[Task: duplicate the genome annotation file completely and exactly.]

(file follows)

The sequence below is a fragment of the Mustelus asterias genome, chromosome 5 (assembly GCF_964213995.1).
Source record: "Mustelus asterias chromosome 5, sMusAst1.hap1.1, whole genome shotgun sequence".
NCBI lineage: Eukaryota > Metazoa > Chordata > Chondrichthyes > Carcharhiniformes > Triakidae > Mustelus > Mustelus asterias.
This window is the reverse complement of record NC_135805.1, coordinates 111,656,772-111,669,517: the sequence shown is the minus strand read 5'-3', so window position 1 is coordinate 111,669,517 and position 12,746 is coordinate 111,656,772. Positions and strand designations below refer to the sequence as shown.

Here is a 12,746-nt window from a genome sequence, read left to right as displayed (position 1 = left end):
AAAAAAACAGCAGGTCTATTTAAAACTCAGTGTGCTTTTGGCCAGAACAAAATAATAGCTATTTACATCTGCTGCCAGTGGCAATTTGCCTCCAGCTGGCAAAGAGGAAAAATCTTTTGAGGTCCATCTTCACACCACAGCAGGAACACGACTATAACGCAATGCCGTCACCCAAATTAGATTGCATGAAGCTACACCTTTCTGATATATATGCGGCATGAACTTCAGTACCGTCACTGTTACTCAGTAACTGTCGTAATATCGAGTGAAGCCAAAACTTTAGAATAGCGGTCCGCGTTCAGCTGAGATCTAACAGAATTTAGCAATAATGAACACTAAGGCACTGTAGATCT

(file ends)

The sequence below is a fragment of the Mustelus asterias genome, chromosome 5 (assembly GCF_964213995.1).
Source record: "Mustelus asterias chromosome 5, sMusAst1.hap1.1, whole genome shotgun sequence".
NCBI lineage: Eukaryota > Metazoa > Chordata > Chondrichthyes > Carcharhiniformes > Triakidae > Mustelus > Mustelus asterias.
This window is the reverse complement of record NC_135805.1, coordinates 111,656,772-111,669,517: the sequence shown is the minus strand read 5'-3', so window position 1 is coordinate 111,669,517 and position 12,746 is coordinate 111,656,772. Positions and strand designations below refer to the sequence as shown.

Here is a 12,746-nt window from a genome sequence, read left to right as displayed (position 1 = left end):
AAAAAAACAGCAGGTCTATTTAAAACTCAGTGTGCTTTTGGCCAGAACAAAATAATAGCTATTTACATCTGCTGCCAGTGGCAATTTGCCTCCAGCTGGCAAAGAGGAAAAATCTTTTGAGGTCCATCTTCACACCACAGCAGGAACACGACTATAACGCAATGCCGTCACCCAAATTAGATTGCATGAAGCTACACCTTTCTGATATATATGCGGCATGAACTTCAGTACCGTCACTGTTACTCAGTAACTGTCGTAATATCGAGTGAAGCCAAAACTTTAGAATAGCGGTCCGCGTTCAGCTGAGATCTAACAGAATTTAGCAATAATGAACACTAAGGCACTGTAGATCT